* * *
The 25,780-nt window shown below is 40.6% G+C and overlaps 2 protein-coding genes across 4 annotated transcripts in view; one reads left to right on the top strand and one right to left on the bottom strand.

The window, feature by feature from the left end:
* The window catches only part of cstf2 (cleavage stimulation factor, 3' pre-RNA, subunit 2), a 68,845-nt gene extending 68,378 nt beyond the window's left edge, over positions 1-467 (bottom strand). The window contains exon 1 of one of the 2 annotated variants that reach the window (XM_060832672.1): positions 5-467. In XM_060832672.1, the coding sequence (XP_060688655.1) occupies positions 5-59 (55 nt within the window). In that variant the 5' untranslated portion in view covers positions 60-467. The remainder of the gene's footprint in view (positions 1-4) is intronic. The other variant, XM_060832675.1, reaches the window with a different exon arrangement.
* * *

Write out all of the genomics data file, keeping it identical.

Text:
The 25,780-nt window shown below is 40.6% G+C and overlaps 2 protein-coding genes across 4 annotated transcripts in view; one reads left to right on the top strand and one right to left on the bottom strand.

The window, feature by feature from the left end:
* The window catches only part of cstf2 (cleavage stimulation factor, 3' pre-RNA, subunit 2), a 68,845-nt gene extending 68,378 nt beyond the window's left edge, over positions 1-467 (bottom strand). The window contains exon 1 of one of the 2 annotated variants that reach the window (XM_060832672.1): positions 5-467. In XM_060832672.1, the coding sequence (XP_060688655.1) occupies positions 5-59 (55 nt within the window). In that variant the 5' untranslated portion in view covers positions 60-467. The remainder of the gene's footprint in view (positions 1-4) is intronic. The other variant, XM_060832675.1, reaches the window with a different exon arrangement.